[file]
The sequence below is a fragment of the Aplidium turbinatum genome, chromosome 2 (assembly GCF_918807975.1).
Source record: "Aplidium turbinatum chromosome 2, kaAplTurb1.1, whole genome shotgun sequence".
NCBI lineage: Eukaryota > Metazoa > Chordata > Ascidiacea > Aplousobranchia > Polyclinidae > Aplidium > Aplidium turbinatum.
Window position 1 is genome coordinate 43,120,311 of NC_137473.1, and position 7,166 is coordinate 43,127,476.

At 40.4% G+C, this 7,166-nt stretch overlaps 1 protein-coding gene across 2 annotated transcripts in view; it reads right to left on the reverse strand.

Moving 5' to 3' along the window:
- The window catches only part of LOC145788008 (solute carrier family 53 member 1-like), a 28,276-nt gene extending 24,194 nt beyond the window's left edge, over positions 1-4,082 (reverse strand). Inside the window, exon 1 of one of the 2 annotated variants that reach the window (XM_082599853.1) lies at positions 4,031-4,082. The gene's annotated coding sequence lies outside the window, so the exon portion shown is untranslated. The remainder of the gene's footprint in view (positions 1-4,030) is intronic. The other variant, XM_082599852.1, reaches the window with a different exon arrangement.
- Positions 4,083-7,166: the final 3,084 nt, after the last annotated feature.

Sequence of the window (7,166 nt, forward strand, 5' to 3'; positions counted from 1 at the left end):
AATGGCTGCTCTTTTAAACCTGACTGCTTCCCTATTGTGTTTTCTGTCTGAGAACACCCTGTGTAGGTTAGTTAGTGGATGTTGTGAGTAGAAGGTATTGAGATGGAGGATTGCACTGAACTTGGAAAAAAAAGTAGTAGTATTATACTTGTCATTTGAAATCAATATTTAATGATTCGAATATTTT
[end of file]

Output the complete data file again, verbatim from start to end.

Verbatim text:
The sequence below is a fragment of the Aplidium turbinatum genome, chromosome 2 (assembly GCF_918807975.1).
Source record: "Aplidium turbinatum chromosome 2, kaAplTurb1.1, whole genome shotgun sequence".
NCBI lineage: Eukaryota > Metazoa > Chordata > Ascidiacea > Aplousobranchia > Polyclinidae > Aplidium > Aplidium turbinatum.
Window position 1 is genome coordinate 43,120,311 of NC_137473.1, and position 7,166 is coordinate 43,127,476.

At 40.4% G+C, this 7,166-nt stretch overlaps 1 protein-coding gene across 2 annotated transcripts in view; it reads right to left on the reverse strand.

Moving 5' to 3' along the window:
- The window catches only part of LOC145788008 (solute carrier family 53 member 1-like), a 28,276-nt gene extending 24,194 nt beyond the window's left edge, over positions 1-4,082 (reverse strand). Inside the window, exon 1 of one of the 2 annotated variants that reach the window (XM_082599853.1) lies at positions 4,031-4,082. The gene's annotated coding sequence lies outside the window, so the exon portion shown is untranslated. The remainder of the gene's footprint in view (positions 1-4,030) is intronic. The other variant, XM_082599852.1, reaches the window with a different exon arrangement.
- Positions 4,083-7,166: the final 3,084 nt, after the last annotated feature.

Sequence of the window (7,166 nt, forward strand, 5' to 3'; positions counted from 1 at the left end):
AATGGCTGCTCTTTTAAACCTGACTGCTTCCCTATTGTGTTTTCTGTCTGAGAACACCCTGTGTAGGTTAGTTAGTGGATGTTGTGAGTAGAAGGTATTGAGATGGAGGATTGCACTGAACTTGGAAAAAAAAGTAGTAGTATTATACTTGTCATTTGAAATCAATATTTAATGATTCGAATATTTT